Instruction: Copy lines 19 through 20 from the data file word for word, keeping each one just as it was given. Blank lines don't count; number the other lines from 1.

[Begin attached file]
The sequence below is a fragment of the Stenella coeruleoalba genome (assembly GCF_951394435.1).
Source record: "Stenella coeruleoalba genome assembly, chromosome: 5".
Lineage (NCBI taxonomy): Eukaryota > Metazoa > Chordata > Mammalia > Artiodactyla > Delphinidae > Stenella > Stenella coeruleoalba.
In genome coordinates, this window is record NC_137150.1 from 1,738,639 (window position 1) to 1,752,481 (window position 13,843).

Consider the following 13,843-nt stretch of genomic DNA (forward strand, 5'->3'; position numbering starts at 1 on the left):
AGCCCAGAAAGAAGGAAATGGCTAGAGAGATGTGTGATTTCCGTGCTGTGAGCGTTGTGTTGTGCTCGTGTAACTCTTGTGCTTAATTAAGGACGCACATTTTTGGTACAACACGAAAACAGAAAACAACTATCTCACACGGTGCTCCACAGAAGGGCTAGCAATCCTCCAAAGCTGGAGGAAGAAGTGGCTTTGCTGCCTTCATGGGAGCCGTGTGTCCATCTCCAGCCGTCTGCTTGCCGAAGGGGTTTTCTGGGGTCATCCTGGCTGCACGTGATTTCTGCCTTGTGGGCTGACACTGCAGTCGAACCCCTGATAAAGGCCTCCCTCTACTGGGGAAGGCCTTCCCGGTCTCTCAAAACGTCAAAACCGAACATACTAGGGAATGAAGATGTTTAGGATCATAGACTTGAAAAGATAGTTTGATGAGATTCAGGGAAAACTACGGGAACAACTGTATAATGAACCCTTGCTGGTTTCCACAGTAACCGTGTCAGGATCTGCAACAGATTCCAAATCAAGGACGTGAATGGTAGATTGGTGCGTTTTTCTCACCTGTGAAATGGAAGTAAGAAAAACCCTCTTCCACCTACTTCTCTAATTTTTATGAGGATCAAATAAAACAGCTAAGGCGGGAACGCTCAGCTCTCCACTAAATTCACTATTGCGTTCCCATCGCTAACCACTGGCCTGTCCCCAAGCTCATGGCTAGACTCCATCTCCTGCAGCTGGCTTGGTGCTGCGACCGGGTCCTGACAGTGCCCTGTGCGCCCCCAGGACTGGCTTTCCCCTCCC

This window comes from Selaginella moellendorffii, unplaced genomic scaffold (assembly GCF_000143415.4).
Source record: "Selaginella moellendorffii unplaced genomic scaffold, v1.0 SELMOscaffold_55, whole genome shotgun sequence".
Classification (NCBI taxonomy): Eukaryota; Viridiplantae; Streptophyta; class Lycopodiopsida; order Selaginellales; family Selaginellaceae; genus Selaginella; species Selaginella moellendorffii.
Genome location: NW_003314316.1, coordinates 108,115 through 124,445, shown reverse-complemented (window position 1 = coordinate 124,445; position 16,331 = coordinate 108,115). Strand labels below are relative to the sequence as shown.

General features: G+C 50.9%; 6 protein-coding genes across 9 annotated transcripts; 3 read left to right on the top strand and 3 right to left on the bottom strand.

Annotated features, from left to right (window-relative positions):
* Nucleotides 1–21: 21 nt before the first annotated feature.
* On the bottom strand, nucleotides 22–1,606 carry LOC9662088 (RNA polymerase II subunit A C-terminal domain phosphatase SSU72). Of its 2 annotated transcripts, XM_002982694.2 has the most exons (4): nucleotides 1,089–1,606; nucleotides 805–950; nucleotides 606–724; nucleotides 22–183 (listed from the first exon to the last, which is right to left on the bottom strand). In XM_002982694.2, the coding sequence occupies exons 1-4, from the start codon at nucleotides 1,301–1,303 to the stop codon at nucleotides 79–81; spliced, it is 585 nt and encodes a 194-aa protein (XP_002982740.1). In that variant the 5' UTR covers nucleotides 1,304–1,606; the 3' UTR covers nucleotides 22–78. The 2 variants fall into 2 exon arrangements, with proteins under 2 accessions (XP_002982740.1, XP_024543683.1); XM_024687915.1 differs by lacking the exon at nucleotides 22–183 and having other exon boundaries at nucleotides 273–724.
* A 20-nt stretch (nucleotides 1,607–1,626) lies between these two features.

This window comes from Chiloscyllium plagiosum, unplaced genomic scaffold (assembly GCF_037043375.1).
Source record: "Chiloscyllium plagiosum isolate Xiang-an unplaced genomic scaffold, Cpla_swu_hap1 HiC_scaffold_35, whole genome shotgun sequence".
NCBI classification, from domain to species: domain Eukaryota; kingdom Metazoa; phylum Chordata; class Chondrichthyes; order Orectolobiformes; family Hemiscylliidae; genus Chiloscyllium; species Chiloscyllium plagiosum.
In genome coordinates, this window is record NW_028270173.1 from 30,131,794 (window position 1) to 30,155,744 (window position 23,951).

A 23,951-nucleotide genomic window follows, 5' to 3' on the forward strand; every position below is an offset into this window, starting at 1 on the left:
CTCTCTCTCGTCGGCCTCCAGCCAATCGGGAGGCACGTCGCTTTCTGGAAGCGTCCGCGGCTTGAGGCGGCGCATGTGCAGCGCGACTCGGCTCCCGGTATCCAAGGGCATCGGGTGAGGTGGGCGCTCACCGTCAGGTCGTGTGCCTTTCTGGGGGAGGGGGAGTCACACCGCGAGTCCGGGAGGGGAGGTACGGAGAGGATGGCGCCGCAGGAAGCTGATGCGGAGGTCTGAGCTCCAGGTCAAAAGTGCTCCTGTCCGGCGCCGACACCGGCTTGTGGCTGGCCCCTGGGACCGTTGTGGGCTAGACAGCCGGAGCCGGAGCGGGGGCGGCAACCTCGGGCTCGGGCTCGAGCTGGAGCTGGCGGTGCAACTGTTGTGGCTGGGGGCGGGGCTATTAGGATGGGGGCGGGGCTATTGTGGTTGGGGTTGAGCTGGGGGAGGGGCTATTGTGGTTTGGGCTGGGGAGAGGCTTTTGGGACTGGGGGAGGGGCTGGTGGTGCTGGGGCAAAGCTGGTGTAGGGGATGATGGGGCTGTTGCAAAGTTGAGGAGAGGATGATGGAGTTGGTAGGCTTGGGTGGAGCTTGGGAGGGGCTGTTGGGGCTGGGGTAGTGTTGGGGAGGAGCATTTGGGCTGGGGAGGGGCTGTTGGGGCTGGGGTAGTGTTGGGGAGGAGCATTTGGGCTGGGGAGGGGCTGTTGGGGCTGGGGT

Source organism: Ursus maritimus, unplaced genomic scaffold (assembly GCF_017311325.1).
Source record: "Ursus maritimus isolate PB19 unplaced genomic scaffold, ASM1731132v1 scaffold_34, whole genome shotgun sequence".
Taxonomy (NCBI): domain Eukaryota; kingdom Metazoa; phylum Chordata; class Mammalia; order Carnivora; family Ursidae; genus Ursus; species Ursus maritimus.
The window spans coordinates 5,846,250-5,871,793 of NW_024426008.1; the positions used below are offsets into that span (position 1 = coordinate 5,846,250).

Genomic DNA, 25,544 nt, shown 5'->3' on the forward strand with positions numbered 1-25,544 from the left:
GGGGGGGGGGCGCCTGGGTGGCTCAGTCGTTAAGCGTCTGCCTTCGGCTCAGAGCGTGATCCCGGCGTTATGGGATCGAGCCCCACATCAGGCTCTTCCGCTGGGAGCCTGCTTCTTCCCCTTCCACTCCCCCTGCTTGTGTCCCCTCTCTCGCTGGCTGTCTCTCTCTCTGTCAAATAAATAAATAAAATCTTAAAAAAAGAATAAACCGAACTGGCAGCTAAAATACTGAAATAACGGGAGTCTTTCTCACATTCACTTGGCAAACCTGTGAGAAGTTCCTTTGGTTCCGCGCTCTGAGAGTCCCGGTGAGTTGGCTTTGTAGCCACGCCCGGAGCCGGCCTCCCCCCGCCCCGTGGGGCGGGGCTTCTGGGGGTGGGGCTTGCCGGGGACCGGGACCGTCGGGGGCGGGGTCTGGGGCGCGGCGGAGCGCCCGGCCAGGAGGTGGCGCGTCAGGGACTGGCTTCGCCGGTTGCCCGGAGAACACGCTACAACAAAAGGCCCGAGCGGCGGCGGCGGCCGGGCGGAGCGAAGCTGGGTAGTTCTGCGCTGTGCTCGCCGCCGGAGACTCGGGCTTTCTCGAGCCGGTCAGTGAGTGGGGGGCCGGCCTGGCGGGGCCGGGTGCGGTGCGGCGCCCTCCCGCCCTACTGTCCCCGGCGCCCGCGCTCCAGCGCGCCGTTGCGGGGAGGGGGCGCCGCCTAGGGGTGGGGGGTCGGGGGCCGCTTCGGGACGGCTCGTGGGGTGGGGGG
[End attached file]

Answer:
In genome coordinates, this window is record NW_028270173.1 from 30,131,794 (window position 1) to 30,155,744 (window position 23,951).

A 23,951-nucleotide genomic window follows, 5' to 3' on the forward strand; every position below is an offset into this window, starting at 1 on the left: